The place was one large room, a table at one end and a few cupboards beside an open hearth; the chamber was still a mess from the Quickening, and there was blood on the floor, but Duncan was relieved to see that Patrick's body had been removed. He was momentarily confused by the lack of life within, but then a trap-door close to one wall caught his eye. The candidates for what could be down there played themselves out for the Highlander as he considered the kind of man the place's owner was, and he made a quick decision. As he moved urgently over to the opening, the man put down Annie. He paused by the side of the door and knelt in front of the passive girl. He used the same direct eye-contact as before, and tried to instil his concern on her as he disclosed, "I want you to stay up here while I go down and look for Richie. Will you keep watch for me and yell if anything happens?"

There was no moment of indecision, the young form understood the message inside his request with Immortal age, and she nodded seriously. The child was scared, but her years on the Earth gave her an extra strength that a normal youngster did not have. MacLeod was sure she could cope.

There was some considerable tension in Duncan's soul as he descended a steep set of slatted stairs into a dingy basement. He felt nothing, no sign of Immortal presence, but there was a smell of recent life in the air which drew him all the way down. The room was quite large, split into two by a pile of boxes. The first part of the room into which he made land was a storage area, full of more cartons and a couple of tea chests. There were a number of pieces of weaponry and armour sticking out of one, the other was less obvious as to its contents. The investigator did not give himself time to decipher the space any further; the second chamber hidden from view had a light coming from it and looked to be more promising. As calmly as possible, trying to prepare himself for whatever was beyond, the tutor went in search of his pupil.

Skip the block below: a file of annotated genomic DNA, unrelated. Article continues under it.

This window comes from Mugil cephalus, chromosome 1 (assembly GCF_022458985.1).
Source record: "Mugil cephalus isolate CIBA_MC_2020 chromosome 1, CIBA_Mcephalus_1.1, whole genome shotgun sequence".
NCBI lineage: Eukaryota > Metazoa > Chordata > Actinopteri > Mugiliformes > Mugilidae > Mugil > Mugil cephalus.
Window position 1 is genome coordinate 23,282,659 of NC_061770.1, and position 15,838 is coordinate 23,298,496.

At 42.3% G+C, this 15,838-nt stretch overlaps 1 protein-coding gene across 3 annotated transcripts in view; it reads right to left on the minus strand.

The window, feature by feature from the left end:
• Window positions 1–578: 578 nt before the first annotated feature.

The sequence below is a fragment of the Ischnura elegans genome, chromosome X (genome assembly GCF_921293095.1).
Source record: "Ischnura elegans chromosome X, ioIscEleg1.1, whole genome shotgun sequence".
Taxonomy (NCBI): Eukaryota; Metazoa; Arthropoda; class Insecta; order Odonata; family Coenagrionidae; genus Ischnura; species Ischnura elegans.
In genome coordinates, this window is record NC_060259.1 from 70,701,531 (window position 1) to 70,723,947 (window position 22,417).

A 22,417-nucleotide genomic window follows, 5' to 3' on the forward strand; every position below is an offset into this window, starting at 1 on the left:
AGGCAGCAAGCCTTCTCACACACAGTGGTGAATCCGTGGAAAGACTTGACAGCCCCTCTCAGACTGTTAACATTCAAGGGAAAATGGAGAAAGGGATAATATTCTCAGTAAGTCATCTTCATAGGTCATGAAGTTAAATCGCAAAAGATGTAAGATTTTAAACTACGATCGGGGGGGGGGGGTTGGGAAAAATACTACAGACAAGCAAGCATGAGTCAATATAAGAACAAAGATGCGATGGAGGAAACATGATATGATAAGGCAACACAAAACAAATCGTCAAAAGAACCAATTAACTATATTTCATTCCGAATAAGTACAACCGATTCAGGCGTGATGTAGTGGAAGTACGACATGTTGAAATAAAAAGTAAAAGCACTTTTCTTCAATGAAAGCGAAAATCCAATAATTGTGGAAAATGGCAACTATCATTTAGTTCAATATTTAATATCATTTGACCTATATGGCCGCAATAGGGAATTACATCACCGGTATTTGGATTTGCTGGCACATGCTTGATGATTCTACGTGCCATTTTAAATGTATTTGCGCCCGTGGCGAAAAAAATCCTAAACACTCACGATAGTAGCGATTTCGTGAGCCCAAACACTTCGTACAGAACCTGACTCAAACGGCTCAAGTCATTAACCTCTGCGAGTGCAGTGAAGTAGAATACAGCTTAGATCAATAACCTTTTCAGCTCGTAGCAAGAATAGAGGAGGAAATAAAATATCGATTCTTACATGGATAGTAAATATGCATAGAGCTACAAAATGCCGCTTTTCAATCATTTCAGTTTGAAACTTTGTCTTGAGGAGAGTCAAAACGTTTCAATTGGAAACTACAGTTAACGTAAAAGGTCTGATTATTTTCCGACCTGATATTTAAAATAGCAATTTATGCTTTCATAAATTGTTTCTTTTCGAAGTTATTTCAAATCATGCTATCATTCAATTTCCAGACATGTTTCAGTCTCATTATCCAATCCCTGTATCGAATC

As he rounded the obstruction, the Highlander dropped his sword and rushed at the sight which met him. Richie hung from his bonds, his body lifeless, his head heavy on his chest. There wasn't a scratch left on his corpse where it had repaired itself, but his torso was still covered with his blood that had been drawn so mercilessly, and his jeans were in shreds, the only physical testimony to what he had suffered. Revulsion welled up in the Scot, disgust at the sadism, and, horrified at his friend's condition, the man moved to remedy the situation. His hands were swift and urgent with repugnance as he grappled with the heavy buckles that held the youth's nearest arm. Death still present, the limb began to flop down to the cadaver's side, in illogical denial of that, Duncan leant an elbow to keep the slack flesh against the board. It was an odd position as he stretched over to loose the other arm.

The Immortal shuddered, but relief flowed through him as there was a gasp from his companion, and he recognised life in his race. The captive did not share his reaction to the identification. It was the Highlander's quick responses which saved his face from wild scratches as the freed arm was brought up in attack. A growl of base-level humanity came from the prisoner as disorientation still held him and he responded to the presence in a way that the last experience of such a being had left him. The hand that reached for flesh was bent into a rigid claw worked by desperation and a pit of emotion too much to decipher. Duncan grabbed his fellow's wrist, its tendon's taut with effort, he did not need much power, his companion was weak, and he called to the soul within.

"Richie, Rich, it's me, Duncan," he calmed, his face close to the youth's.